“Just like any great racing team, the pit crew are just as important as the nut behind the wheel!”
Martin agreed: "Between all the members we have quite a lot of expertise in all sorts of areas, and I think most clubs would be the same.”
Hence another idea is born - today the Eastern Region is issuing an invitation to other areas of the MX-5 Owners’ Club. It plans to host an inter-club challenge which will be the first of its kind.
Could your area build a car to rival Project Merlot?

29 October 2006

Team Merlot hit Donny!

Team Merlot hit the track at Donnington Park.
WITH his heart racing, Jon Elsey gripped the wheel and steered ‘Project Merlot’ on to the circuit for the first time.
It was the moment he and fellow Eastern Region mates had been working towards for weeks - but within minutes the car’s debut at Donington Park became spectacular for all the wrong reasons.
Martin Curtis, Robbie Marsh and Jon had spent hundreds of hours renovating the ten-year-old MX-5.
They had transformed it from a rusty wreck to a race car, in just eight weeks.
Jon was on his third lap rounding Redgate Corner, when a cloud of white smoke engulfed the car.
“My first thought was that the engine had blown up,” he said.
“Robbie was in the passenger seat, and he was saying ‘it’s not smoke, I can smell antifreeze.’ He told me to keep an eye on the temperature gauge and drive slowly back to the pits.”
Martin who was watching from the pit lane, said: “My heart sank. I was about to pack everything away and go home.”
Technical guru Robbie said: “I thought the radiator or head gasket had gone, which would have been terminal enough to leave us no option but to donate it to the Donington Museum.”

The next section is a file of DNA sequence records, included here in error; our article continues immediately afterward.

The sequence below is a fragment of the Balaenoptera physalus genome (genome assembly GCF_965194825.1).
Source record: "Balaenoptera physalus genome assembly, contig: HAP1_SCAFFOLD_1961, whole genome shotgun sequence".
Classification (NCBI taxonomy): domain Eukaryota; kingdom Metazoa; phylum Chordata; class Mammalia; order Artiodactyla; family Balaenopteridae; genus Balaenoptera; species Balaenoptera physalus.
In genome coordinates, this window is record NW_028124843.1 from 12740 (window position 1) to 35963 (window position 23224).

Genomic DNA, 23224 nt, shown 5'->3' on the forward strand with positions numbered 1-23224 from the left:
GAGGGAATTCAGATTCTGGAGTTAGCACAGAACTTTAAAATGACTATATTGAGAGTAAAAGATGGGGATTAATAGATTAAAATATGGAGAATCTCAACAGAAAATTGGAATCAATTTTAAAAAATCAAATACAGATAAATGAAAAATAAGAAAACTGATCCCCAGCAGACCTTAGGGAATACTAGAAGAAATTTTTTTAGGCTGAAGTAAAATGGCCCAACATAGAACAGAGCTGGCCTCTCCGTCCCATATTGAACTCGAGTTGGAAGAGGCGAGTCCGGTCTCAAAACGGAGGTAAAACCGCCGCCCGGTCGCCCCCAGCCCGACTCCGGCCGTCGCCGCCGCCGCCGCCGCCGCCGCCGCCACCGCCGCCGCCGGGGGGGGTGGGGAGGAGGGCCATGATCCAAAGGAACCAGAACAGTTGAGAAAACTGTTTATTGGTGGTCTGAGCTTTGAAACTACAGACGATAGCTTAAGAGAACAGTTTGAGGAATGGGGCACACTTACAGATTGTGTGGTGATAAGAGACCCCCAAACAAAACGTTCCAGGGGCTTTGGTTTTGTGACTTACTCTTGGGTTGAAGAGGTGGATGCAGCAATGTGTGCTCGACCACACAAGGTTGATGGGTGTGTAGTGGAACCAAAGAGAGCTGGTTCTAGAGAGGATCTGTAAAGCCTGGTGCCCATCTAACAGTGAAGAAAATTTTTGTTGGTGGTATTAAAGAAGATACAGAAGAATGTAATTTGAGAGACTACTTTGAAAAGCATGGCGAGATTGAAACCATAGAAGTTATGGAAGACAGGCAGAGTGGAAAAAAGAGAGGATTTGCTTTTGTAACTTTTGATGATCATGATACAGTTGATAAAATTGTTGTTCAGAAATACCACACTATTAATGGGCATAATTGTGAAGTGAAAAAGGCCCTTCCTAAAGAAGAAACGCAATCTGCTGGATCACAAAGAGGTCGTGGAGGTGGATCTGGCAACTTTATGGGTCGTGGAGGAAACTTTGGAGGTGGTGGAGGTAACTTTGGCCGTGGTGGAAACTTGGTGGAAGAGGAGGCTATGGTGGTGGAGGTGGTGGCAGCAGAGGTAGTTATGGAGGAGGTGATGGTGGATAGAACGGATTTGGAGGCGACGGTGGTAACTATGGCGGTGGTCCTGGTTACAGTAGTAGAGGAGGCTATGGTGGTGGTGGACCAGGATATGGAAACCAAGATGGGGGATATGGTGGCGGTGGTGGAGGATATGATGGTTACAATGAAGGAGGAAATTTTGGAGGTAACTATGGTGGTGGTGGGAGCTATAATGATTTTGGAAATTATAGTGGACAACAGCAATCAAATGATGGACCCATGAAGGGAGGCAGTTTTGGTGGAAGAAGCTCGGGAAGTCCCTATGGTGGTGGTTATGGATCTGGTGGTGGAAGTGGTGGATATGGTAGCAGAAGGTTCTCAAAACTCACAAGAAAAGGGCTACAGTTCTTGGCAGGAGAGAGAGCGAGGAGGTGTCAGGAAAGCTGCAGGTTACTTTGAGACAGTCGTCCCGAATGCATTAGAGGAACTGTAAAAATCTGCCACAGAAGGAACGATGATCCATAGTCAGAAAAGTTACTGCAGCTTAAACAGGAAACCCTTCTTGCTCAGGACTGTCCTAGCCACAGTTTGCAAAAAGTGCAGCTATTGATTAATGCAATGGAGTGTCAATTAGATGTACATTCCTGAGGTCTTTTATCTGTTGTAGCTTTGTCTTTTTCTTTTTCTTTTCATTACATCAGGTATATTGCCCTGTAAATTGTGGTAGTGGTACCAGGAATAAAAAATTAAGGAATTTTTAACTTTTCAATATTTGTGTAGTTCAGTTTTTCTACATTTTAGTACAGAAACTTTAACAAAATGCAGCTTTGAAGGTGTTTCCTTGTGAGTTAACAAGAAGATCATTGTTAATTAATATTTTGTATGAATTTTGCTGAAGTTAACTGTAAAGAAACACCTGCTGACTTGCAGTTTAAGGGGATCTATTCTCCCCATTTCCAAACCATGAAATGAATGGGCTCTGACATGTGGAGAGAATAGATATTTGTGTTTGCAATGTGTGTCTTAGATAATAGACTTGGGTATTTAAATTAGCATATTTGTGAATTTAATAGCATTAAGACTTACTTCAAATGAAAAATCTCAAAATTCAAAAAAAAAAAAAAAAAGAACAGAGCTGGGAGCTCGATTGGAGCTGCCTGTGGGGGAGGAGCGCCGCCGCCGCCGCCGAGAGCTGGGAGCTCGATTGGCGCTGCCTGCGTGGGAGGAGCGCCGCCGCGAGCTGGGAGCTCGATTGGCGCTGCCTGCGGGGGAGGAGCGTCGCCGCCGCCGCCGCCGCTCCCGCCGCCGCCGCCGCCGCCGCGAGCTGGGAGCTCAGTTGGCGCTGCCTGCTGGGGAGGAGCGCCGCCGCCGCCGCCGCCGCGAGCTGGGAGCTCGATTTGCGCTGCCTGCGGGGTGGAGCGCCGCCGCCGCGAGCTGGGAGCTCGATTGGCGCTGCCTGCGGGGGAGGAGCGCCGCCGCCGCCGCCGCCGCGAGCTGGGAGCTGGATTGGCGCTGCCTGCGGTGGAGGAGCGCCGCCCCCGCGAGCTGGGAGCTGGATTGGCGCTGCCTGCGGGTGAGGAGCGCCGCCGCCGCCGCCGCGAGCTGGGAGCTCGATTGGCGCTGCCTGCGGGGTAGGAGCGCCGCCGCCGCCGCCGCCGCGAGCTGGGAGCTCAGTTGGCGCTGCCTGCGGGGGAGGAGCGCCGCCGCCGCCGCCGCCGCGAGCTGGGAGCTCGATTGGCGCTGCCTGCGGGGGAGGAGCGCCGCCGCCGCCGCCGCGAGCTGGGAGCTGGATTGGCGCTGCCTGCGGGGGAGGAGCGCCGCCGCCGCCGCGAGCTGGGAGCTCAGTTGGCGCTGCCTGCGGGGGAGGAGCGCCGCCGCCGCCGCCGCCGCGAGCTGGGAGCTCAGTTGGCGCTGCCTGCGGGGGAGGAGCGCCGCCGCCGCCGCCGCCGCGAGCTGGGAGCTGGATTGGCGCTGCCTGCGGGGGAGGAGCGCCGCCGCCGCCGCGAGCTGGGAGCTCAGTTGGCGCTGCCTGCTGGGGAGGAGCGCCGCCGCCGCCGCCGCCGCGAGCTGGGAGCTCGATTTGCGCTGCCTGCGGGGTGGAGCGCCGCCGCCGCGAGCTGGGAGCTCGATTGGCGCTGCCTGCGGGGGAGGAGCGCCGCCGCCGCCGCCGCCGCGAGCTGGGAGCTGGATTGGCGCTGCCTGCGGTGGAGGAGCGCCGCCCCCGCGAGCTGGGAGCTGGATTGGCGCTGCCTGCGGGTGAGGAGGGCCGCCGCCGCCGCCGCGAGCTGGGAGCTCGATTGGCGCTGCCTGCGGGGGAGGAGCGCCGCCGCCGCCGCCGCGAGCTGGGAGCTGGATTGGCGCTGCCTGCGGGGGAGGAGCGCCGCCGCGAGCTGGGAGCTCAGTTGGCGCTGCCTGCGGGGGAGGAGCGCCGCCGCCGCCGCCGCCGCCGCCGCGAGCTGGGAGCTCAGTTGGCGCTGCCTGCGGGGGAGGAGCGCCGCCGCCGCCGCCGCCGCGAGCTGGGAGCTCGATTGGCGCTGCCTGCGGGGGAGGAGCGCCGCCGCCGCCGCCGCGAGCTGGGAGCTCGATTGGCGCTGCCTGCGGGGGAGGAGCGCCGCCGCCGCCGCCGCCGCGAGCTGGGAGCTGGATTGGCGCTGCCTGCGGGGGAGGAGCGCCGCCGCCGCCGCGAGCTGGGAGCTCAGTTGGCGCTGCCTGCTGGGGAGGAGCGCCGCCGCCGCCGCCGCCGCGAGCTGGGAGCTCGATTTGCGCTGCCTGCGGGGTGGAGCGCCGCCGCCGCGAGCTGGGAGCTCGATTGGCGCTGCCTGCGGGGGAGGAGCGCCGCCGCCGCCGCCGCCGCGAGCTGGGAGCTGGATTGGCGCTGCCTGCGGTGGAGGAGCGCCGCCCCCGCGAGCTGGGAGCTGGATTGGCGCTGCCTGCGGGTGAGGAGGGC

But in the pits he lifted the bonnet, to discover a hose had split. He said: “I knew instantly it was the heater hose,” and he was able to fix it.
“I had a box of car bits which we’d been planning to sell off, and in it there was an old pipe which I cut in half with a borrowed hacksaw. I nearly hadn’t brought the box of spares or any tools as I couldn’t be bothered to fill the car with only to remove it all at the track, but it was a good job I did.”
20-nailbiting-minutes later, the car was ready for the remainder of the day’s sessions - which were more about the love of driving, than competing to win.
There were seven 20-minute sessions during the day, so Jon, Martin and Robbie drove for two each, and as the day progressed, their lap times improved.
They shared the final session between them, darting in to the pits for Le Mans-style driver changes.
Jon said: “We went from the fattest to the thinnest, because it was so time-consuming to adjust the seat belt every time!”
When the sun set, the trio headed home to East Anglia.
Robbie said afterwards: “It felt very planted, and the harness really makes you feel in touch with the track.”
“I don’t think Project Merlot was that fast, in fact we were lapping some 15-20 seconds slower than cars like Cosworths and Caterhams, so we’ve got some development work ahead. But if we’d been against a group of other MX-5s, it would have felt faster. We got it to the track and that was the main goal.”